The George W. Bush administration maintains that in sub-Saharan Africa it is making major new contributions in fighting disease, promoting development, fostering democracy, and promoting peace. Yet, despite the rhetoric, is the Bush Administration really working to bring about a fairer and more just Africa? Though aid has increased and a major AIDS initiative launched, Copson argues that US policy in Africa falls well short of meeting reasonable standards of fairness or justice. Foreign aid is losing its focus on development as political priorities come to the fore; U.S. barriers to African exports remain substantial; and the AIDS program is in danger of flagging due to unilateralism and ideological controversy. An increasingly military approach to fighting the 'Global War on Terror' in Africa and securing energy imports carries serious risks for the region. Copson concludes by assessing the prospects of a more equitable policy emerging in future administrations.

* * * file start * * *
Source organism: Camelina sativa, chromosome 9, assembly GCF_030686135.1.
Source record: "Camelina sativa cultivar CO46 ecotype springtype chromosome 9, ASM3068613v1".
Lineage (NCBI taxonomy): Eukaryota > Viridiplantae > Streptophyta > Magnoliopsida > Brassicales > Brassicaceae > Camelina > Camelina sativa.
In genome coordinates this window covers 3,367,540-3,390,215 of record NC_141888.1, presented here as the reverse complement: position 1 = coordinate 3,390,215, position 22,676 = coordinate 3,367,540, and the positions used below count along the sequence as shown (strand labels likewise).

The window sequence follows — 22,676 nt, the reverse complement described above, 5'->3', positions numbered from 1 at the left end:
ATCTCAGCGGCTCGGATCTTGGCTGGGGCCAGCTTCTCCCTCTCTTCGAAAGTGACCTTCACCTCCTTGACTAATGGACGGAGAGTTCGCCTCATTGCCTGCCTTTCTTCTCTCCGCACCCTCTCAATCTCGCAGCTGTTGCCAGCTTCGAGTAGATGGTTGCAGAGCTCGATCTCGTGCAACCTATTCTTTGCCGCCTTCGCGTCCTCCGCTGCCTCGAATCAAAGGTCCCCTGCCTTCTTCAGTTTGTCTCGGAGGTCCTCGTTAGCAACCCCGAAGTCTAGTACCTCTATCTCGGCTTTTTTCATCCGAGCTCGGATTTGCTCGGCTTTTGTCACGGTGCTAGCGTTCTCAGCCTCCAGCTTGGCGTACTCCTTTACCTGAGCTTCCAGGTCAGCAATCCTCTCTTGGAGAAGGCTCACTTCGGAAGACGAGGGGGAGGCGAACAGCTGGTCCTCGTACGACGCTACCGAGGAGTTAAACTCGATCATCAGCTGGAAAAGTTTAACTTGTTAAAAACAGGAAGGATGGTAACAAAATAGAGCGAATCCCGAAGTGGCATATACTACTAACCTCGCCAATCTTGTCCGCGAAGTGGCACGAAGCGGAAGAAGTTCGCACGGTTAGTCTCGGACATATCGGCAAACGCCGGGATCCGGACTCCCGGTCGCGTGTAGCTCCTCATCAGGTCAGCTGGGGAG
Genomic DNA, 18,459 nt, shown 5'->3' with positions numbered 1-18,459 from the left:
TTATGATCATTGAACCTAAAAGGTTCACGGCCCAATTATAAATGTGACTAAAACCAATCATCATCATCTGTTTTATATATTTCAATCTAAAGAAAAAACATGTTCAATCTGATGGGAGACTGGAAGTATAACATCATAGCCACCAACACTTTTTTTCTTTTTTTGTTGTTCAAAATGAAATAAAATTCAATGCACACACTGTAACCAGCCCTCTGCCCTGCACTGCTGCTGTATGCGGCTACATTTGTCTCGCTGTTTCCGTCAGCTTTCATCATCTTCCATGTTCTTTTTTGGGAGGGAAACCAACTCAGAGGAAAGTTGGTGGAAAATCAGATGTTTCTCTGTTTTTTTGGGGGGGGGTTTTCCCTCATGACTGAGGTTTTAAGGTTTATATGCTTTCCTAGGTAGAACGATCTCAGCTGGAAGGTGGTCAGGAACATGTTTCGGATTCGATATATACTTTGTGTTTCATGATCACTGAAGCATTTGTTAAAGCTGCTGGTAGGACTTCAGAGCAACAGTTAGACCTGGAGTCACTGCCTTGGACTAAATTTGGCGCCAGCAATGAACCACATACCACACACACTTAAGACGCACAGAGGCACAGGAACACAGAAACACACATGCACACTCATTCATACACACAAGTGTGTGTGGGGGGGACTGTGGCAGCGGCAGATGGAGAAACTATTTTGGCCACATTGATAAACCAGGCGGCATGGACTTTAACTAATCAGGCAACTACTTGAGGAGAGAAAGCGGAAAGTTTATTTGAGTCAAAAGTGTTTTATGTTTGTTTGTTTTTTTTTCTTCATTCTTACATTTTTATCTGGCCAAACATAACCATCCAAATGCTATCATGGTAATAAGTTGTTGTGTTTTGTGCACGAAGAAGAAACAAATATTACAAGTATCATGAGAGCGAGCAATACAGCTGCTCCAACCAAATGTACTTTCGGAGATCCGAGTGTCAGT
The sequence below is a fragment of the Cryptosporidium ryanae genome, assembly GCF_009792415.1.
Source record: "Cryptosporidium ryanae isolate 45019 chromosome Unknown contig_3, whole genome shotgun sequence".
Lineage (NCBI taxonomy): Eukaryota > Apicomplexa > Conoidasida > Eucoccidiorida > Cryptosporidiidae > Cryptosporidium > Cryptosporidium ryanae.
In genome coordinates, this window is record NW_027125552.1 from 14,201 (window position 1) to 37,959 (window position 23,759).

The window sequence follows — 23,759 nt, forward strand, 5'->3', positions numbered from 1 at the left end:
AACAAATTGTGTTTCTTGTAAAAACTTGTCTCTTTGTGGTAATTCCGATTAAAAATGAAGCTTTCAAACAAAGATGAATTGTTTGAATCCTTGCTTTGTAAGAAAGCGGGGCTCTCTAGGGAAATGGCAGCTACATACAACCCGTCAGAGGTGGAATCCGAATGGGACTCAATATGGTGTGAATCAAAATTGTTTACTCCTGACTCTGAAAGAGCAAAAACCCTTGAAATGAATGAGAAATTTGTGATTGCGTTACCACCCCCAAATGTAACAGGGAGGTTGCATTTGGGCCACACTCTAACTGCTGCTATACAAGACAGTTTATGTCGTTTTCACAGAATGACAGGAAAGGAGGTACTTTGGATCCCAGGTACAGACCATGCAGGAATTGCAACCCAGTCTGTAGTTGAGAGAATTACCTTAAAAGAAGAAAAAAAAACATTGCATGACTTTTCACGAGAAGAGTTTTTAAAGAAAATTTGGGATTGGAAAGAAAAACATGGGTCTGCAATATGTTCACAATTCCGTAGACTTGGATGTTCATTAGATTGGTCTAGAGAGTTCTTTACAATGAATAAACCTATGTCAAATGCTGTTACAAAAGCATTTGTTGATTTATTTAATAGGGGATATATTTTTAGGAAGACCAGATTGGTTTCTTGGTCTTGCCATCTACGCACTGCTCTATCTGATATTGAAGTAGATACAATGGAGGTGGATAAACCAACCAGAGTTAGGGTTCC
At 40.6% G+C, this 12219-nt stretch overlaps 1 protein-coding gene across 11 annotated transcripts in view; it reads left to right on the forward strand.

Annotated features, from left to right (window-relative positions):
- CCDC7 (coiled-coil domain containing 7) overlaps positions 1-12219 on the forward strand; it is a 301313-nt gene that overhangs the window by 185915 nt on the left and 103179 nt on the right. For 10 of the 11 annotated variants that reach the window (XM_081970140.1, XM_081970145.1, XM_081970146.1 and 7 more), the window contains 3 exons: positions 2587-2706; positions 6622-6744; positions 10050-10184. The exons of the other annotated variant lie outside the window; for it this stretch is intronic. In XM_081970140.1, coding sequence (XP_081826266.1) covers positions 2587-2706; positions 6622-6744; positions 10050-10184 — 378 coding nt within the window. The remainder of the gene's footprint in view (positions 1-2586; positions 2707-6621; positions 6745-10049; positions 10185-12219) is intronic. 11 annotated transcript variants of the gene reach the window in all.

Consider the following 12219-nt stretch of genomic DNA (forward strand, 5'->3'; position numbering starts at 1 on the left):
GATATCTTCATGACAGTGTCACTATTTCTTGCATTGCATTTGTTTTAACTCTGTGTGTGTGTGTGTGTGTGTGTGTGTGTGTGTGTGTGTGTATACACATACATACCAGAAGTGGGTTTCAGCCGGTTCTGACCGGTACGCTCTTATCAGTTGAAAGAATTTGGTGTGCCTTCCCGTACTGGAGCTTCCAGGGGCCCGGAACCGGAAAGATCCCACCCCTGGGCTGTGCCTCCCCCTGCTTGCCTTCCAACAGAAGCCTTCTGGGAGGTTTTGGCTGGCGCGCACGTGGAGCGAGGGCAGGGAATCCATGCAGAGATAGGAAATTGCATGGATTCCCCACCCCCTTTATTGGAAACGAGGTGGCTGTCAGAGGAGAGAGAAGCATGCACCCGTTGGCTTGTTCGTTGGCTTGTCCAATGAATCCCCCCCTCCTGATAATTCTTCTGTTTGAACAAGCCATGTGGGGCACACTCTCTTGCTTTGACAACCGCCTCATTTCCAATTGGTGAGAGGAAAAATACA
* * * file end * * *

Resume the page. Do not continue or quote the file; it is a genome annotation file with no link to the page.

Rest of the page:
Buy United States in Africa book by Raymond W. Copson from Australia's Online Bookstore, Boomerang Books.
(198mm x 126mm x 126mm)
David Philip Publishers
Publisher: New Africa Books (Pty) Ltd
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Author Biography - Raymond W. Copson
Raymond W. Copson is an independent scholar specializing in African affairs and U.S. relations with Africa. He teaches at the Johns Hopkins University School of Advanced International Studies and at the George Washington University's Elliott School of International Affairs. Copson is editor of the Online Africa Policy Forum at the Center for Strategic and International Studies. Until 2005, he worked at the Congressional Research Service of the US Library of Congress. He has previously lectured in international relations at the University of Nairobi, Kenya, and the University of Ibadan, Nigeria.